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The Early Reception of Operetta in Russia, 1860s-1870s

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The Early Reception of Operetta in Russia, 1860s-1870s. / Frame, Murray.

In: European History Quarterly, Vol. 42, No. 1, 01.2012, p. 29-49.

Research output: Contribution to journalArticle

Harvard

Frame, M 2012, 'The Early Reception of Operetta in Russia, 1860s-1870s' European History Quarterly, vol 42, no. 1, pp. 29-49.

APA

Frame, M. (2012). The Early Reception of Operetta in Russia, 1860s-1870s. European History Quarterly, 42(1), 29-49doi: 10.1177/0265691411427830

Vancouver

Frame M. The Early Reception of Operetta in Russia, 1860s-1870s. European History Quarterly. 2012 Jan;42(1):29-49.

Author

Frame, Murray / The Early Reception of Operetta in Russia, 1860s-1870s.

In: European History Quarterly, Vol. 42, No. 1, 01.2012, p. 29-49.

Research output: Contribution to journalArticle

Bibtex - Download

@article{0d4c9095f19042bbb60afbbe87311a6a,
title = "The Early Reception of Operetta in Russia, 1860s-1870s",
author = "Murray Frame",
year = "2012",
volume = "42",
number = "1",
pages = "29--49",
journal = "European History Quarterly",
issn = "0265-6914",

}

RIS (suitable for import to EndNote) - Download

TY - JOUR

T1 - The Early Reception of Operetta in Russia, 1860s-1870s

A1 - Frame,Murray

AU - Frame,Murray

PY - 2012/1

Y1 - 2012/1

N2 - <p>This article explores the popular and critical reception of operetta in Russia during its European heyday, which broadly coincided with the transformative reign of Tsar Alexander II (1855-1881). It argues that the genre consistently drew audiences from most social strata and should not be considered, as some historians have suggested, a uniquely 'bourgeois' form of entertainment closely associated with the rise of the middle classes. It also argues that operetta crystallized a range of wider concerns about Russian culture and politics during the era of the Great Reforms. Many critics attacked operetta's frivolity and eroticism (held to be inconsistent with the aims of art), while radicals and conservatives regarded it as symptomatic of a new climate of political uncertainty (the former with hope, the latter with trepidation). The critical responses to operetta thus testified to its popularity and to the rapidity of change in Russia during the 1860s and 1870s.</p>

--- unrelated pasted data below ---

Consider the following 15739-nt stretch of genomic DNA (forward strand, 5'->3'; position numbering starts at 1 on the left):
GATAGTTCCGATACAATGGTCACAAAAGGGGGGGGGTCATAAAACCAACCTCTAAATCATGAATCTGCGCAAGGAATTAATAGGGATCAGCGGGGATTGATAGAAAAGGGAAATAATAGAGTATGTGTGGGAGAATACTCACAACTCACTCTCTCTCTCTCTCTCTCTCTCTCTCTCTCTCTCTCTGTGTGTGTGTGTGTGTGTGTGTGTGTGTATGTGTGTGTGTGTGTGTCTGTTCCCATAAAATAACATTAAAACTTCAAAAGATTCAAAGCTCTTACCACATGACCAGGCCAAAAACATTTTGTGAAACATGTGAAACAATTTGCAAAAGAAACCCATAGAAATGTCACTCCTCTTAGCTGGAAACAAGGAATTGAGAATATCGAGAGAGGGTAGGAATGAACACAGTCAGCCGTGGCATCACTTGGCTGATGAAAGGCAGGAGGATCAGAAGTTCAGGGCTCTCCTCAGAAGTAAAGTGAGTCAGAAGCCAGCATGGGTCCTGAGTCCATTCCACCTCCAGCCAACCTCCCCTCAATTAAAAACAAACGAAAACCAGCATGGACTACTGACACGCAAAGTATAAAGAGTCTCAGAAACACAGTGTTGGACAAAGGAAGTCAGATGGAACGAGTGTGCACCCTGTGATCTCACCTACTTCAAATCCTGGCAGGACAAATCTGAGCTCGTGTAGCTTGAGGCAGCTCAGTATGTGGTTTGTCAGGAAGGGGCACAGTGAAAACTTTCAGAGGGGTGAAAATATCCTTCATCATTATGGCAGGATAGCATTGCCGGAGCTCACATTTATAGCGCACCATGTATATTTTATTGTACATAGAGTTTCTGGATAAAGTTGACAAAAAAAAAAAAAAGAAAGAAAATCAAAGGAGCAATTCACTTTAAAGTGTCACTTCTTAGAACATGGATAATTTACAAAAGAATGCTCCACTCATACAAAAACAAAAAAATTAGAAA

AB - <p>This article explores the popular and critical reception of operetta in Russia during its European heyday, which broadly coincided with the transformative reign of Tsar Alexander II (1855-1881). It argues that the genre consistently drew audiences from most social strata and should not be considered, as some historians have suggested, a uniquely 'bourgeois' form of entertainment closely associated with the rise of the middle classes. It also argues that operetta crystallized a range of wider concerns about Russian culture and politics during the era of the Great Reforms. Many critics attacked operetta's frivolity and eroticism (held to be inconsistent with the aims of art), while radicals and conservatives regarded it as symptomatic of a new climate of political uncertainty (the former with hope, the latter with trepidation). The critical responses to operetta thus testified to its popularity and to the rapidity of change in Russia during the 1860s and 1870s.</p>

KW - Culture

KW - Operetta

KW - Russia

KW - Theatre

U2 - 10.1177/0265691411427830

DO - 10.1177/0265691411427830

M1 - Article

JO - European History Quarterly

JF - European History Quarterly

SN - 0265-6914

IS - 1

VL - 42

SP - 29

EP - 49

ER -

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